The USA broke Afghanistan, now it must own the mess.

The USA Bugs Out

By Phil Hall and Tony Hall

The decisive battle that the USA has lost is the battle to rebuild Afghanistan and win hearts and minds. Let’s start by injecting a little historical memory into these farcically simplistic and convenient narratives of invasion, counter invasion and withdrawal. ‘We tried. We came in to rescue women and girls.’ Really?

We crossed the Khyber Pass into Afghanistan in 1976. The names of British soldiers were set into the rock of the pass in brass plaques. Churchill, the aristocrat who hid under a commoner’s name, when he was a young subaltern, a lieutenant in India, said of the Afghans – before running away from them:

“The danger and difficulty of attacking these active fierce hill men is extreme. They can get up in the hills twice as fast as we can, and shoot wonderfully well with Martini Henry rifles. It is a war without quarter. They kill and mutilate everyone they catch and we do not hesitate to finish their wounded off. I have seen several things which have not been very pretty since I have been up here.”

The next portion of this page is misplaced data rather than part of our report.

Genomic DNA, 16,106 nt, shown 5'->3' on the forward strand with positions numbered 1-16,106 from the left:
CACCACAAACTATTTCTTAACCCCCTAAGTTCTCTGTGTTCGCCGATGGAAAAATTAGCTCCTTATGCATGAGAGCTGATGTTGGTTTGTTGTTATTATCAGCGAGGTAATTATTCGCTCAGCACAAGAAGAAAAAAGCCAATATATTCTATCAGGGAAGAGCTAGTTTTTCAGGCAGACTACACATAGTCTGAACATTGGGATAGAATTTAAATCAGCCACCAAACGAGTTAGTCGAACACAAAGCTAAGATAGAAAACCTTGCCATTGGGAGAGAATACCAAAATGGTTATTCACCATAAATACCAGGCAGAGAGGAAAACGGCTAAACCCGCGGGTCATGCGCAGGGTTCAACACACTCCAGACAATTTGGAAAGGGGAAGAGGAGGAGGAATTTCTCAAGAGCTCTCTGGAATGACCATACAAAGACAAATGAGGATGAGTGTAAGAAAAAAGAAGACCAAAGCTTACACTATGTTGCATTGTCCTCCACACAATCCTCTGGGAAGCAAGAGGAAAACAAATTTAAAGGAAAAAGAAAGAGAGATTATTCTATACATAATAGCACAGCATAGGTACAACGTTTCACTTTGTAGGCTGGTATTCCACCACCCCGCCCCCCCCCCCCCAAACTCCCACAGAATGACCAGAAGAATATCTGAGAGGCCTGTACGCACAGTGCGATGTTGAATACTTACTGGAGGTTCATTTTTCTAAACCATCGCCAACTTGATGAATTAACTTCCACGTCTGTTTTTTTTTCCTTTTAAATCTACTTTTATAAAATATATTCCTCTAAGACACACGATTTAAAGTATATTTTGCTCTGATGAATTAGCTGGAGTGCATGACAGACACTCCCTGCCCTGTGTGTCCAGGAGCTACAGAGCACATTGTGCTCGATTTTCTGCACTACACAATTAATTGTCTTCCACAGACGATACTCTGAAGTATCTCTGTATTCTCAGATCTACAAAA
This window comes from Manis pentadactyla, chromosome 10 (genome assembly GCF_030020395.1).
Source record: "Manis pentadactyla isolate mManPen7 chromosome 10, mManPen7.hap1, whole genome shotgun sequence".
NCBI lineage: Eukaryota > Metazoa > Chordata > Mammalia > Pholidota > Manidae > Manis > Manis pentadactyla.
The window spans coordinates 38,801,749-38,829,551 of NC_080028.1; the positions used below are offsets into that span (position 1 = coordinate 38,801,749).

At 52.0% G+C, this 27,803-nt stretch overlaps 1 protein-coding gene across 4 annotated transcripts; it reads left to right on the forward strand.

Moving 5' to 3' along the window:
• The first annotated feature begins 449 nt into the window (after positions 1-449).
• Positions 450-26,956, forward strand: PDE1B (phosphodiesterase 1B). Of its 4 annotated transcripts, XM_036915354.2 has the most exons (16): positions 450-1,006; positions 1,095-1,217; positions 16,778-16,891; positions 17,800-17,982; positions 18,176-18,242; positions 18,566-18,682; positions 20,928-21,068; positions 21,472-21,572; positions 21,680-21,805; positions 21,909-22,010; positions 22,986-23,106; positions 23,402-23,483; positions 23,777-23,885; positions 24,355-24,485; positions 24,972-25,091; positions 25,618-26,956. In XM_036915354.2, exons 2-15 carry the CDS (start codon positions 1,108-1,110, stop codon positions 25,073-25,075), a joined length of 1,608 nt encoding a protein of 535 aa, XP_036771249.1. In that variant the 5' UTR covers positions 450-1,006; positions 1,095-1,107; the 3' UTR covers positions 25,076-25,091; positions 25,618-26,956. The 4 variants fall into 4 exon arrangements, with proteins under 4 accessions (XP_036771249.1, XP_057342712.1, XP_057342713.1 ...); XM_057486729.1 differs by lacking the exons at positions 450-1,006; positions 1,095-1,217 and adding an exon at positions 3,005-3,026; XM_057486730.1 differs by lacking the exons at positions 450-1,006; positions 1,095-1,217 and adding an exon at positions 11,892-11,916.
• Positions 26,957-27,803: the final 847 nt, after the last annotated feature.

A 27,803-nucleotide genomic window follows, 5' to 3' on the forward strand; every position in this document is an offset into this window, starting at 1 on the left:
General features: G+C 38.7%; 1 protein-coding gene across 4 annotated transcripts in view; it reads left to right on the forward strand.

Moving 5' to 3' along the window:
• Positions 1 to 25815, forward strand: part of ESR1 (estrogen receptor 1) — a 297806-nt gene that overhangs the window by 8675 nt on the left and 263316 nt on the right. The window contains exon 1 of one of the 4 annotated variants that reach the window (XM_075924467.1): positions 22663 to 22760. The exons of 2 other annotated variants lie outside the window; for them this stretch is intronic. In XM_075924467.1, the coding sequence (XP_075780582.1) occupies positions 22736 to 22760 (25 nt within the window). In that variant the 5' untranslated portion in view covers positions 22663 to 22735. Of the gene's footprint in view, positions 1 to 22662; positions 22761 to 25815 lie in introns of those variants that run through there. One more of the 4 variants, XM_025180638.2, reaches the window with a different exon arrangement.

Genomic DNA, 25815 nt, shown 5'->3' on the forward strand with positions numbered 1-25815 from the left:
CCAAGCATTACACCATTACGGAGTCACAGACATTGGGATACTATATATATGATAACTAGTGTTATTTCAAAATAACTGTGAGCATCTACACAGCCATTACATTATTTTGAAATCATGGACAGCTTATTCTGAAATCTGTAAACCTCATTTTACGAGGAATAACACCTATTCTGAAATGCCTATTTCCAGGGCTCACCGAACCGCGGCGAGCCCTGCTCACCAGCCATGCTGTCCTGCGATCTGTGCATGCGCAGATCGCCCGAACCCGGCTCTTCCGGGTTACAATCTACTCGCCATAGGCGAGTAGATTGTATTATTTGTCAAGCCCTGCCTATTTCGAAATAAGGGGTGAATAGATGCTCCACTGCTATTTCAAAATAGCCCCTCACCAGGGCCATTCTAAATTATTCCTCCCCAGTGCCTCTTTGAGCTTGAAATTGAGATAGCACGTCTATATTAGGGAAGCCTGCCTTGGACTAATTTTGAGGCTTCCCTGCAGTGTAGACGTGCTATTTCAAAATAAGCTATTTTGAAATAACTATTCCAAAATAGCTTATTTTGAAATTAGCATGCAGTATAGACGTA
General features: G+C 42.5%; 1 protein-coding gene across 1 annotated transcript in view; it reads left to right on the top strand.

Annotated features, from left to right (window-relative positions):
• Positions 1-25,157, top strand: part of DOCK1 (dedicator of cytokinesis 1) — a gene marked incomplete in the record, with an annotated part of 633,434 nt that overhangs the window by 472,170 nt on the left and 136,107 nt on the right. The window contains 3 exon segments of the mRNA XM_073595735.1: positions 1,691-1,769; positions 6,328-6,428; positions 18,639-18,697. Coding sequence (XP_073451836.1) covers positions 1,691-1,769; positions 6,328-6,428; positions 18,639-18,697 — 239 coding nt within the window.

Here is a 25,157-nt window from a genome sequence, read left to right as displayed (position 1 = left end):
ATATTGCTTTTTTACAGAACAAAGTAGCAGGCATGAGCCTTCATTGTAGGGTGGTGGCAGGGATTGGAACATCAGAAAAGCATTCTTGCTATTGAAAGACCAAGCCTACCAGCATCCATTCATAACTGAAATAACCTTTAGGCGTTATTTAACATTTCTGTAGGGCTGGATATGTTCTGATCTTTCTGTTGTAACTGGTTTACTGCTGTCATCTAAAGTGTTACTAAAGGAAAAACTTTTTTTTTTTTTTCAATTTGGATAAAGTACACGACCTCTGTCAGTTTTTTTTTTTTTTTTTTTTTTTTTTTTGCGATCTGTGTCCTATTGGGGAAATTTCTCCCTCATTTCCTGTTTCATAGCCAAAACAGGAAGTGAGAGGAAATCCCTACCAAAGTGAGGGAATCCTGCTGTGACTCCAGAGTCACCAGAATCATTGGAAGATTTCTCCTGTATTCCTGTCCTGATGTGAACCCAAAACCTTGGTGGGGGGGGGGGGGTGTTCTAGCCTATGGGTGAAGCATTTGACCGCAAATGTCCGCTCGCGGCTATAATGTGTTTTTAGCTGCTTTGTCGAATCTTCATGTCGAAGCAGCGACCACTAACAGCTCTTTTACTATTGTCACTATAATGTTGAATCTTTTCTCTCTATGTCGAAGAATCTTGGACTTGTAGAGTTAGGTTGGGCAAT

From the letters of Winston Churchill

We were the fighters, a former Afghan Mujahadin told me, who centuries before slaughtered our wives and children before going off to fight the Golden Horde; there was nothing left for us to lose. We are the men who defeated the USSR’s elite fighting force, the SpetsNats, the best in the world.

The Halls by a river near Herat in 1976, photo credit Eve Hall

When we passed through Afghanistan in 1976, it was still part of the hippy trail. I remember its fast, clear, pebbly rivers. I remember beautiful, unveiled women. As a joke, a young soldier at a petrol station pretended to run me through with his bayonet.

After the Second World War, Afghanistan was gradually pulled into the orbit of the Soviet Union. After all, Afghanistan was on its border. The idea was to ‘bring it along’, as Turkmenistan, Uzbekistan and Tajikistan were brought along.

From the late 50s onwards, the former Soviet Union positively indulged regional identities, and, at the same time in its clunky and unsubtle way, unenhanced by the exquisite weaponry of PR, the USSR encouraged equality of opportunity for women, secularism, public works, and the rest of what was commonly and clumsily associated with progressive society.